Next up, I'm simulating the Tang Band W8-740C in a passive radiator box with one 12" passive radiator. It would need to have some displacement capability, though, like the AE Speakers PRs. Generally, the AE Speakers passive radiators are always available (it's not highly-variable like with the AV series woofers). I think the Parts Express passive radiators based on the DVC woofers are overpriced. Anyway, this gives an EBS-ish response with a peaked low end in a box that's 2 cubic feet. I recommend putting the active driver and PR both on the front of the box. This has a nasty group delay spike, though, so I don't think I'd recommend it. Instead, a 1-cubic-foot box with the same driver and PR looks more promising, with a much lower group delay spike, only 30ms at the tuning frequency. This only tops out at 105dB simulated. You could do a down-firing driver with this driver, because it has a nice, stiff suspension that will support the cone even if it's mounted downwards. You might find this to be more cosmetically acceptable than having the driver on the front and the passive radiator on the side, or the passive radiator on the front and the woofer firing out the side. This gets down to 27 Hz. The 12" passive radiators aren't listed on the web store anymore, but I know the proprietor, John Janowitz, will still build them if you want them. This should be a good option if extension is your priority, not output. In addition (as a nod to your original desire to get 20 Hz stuff from this thing), if you tune the box to 20 Hz, you get a shelved response not unlike an EBS. You get a shelf that's 6 dB down from normal, which room acoustics might boost up somewhat. Though that sealed AV12 would work hand-in-hand with room acoustics and get you some much more musical bass, but at a higher price as well and probably not reasonably flat down to 20 cycles (though certainly usable at that frequency).

I hope you got some good information from all this about some potential designs you could do. Parts Express also is getting another high-excursion 8" woofer from TB, which has a 12mm Xmax and neodymium magnet assembly so that would also be another interesting option.
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Old 16th December 2005, 07:15 PM   #5
khanh12 is offline khanh12  United States
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BAM

Can you share with us the details of your sub? Can you x-over it at 100hz? Pictures? Plans? anything?

Thanks
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Old 18th December 2005, 05:40 AM   #6
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When I had my TLs in my bedroom I found some very punchy and low bass. Even now in an avereage sized living room it gets down to about 23 Hz with decent output. In your situation a sub might not even be needed. TLs get down low and their roll-off being not so steep means a nice integration with room gain.

Another idea: subwoofer headphones!
Place one either side of your chair. Room modes have less impact this way. Try it out first as you might not like it.

Another option is dipole - more bass for you, less for the room. You can do this with a pair of monopoles, wired with reversed polarity on one. Draw a line through the two of them and out one end comes the front wave, the rear out of the other. In the middle of them is a null. If the party wall runs parallel to the axis that runs through the two separate subs set up to function as a dipole, then the wall will be at a null.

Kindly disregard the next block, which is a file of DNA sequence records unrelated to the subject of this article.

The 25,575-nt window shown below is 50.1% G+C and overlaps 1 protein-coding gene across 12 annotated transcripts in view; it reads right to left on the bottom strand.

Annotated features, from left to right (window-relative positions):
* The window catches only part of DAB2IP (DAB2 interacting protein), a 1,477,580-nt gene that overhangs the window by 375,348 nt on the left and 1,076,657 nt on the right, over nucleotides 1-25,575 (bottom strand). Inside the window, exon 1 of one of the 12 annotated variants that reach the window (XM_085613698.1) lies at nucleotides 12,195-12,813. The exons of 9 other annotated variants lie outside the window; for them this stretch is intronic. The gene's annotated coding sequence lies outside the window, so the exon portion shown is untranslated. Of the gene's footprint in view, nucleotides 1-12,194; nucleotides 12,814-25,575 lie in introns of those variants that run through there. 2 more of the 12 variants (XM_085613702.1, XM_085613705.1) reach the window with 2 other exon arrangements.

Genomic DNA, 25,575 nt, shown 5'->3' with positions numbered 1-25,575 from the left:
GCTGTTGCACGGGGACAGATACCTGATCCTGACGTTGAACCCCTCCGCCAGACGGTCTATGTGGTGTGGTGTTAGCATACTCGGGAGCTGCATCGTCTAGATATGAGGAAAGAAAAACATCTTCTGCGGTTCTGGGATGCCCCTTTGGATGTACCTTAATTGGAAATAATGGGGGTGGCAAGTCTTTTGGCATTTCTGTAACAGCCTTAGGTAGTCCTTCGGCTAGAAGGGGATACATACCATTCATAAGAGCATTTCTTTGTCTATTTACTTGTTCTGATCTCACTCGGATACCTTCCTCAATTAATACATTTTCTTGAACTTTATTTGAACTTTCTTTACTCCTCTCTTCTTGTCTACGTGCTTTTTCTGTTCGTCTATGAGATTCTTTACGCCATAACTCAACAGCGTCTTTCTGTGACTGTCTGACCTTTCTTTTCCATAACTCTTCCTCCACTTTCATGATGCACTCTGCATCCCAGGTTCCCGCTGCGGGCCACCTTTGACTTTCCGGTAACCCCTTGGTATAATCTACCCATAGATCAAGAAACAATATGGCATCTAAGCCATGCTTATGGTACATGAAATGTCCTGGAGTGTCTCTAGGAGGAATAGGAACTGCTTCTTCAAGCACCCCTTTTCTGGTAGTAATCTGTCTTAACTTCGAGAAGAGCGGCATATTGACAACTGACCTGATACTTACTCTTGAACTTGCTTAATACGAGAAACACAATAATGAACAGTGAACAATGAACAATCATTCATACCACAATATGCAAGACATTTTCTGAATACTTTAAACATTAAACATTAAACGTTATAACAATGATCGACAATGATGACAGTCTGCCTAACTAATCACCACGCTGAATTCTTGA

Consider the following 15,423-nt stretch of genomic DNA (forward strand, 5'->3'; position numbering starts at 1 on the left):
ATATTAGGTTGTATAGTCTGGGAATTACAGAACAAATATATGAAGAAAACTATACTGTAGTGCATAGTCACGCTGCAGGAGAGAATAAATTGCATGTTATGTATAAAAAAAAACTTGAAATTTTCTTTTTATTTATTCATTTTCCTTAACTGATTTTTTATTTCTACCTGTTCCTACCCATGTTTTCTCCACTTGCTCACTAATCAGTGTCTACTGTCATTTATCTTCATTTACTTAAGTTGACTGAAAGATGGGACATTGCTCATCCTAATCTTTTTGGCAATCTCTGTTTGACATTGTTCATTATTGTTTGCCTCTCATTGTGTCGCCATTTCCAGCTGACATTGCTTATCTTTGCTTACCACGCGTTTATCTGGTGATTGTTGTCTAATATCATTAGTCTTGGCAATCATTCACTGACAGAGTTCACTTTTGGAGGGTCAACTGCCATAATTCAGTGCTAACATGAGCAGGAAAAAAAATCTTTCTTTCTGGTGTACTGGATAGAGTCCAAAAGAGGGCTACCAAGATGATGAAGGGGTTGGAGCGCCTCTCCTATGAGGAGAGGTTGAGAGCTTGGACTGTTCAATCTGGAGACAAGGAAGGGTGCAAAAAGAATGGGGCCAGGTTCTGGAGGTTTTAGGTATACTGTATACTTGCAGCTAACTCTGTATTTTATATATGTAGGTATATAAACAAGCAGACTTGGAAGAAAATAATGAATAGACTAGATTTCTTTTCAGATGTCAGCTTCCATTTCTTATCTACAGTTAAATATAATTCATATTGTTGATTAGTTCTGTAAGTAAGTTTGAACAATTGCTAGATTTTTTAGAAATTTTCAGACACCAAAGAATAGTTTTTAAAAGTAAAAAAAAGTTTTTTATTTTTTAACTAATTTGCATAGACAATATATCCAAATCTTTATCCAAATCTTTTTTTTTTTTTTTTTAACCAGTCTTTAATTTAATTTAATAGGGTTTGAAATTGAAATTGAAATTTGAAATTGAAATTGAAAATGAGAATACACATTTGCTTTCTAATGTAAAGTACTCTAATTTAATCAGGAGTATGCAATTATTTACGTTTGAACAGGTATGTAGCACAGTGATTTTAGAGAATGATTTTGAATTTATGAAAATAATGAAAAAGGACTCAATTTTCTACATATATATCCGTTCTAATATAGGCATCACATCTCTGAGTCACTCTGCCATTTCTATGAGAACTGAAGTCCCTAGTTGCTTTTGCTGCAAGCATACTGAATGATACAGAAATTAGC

If SPL is limited you might consider limiting extention as the lower you go, the lower the SPL will have to be as it gets harder to keep it in the room.

Another idea - put an open baffle dipole in as a footstool!
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Old 18th December 2005, 02:52 PM   #7
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khanh12 - which one are you interested in? Those were just some ideas that WinISD told me would work. That's usually what audio DIYers do before they build their subs - building and testing prototypes is prohibitively expensive, and the simulations of modern programs are very accurate. If you need me to make you some plans for any of those, I can do it. If you want to see the WinISD response curves, I can post those as well. The drivers used in both subs should handle a 100 Hz crossover with aplomb, but I don't recommend crossing that high as a general rule unless you are planning to build two and use them in stereo.

Or are you interested in MY sub?

This is the last sub I ever built without the aid of a router and a circle cutting jig. The one I built for my friend with my old 10" driver looks a lot better, but its performance is not as awesome. This photo shows both the driver and one of the two 15" PRs, to prove that I have both and that they are in a box and working, and I'm not just blowing smoke when I say I've done this before. Typically the driver and both PRs are covered with fabric grilles, which produces an interesting effect when you can barely see the shine of the aluminum cone through the grille fabric.

The room was very messy that semester. That black, blue, and white strap you see is from one of a set of drum cases that one of my roommates stored his drum kit in.
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File Type: jpg sub_w_pr.jpg (26.0 KB, 704 views)
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Old 19th December 2005, 12:05 AM   #8
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BAM how high are you crossing your AV12s? The highest xo point I've used was 80 Hz with a 4LR and I wasn't happy with the result - upper bass was a bit boomy, not even close to the bass from my mains so I cross them low ~ 40 Hz.
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Old 20th December 2005, 10:19 PM   #9
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My XO is ~50 Hz to suit my mains.
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Old 8th August 2006, 03:52 AM   #10
preiter is offline preiter  United States
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Check out this project:

http://sound.westhost.com/project48.htm

It's an intriguing design and just may fit the bill for what you need.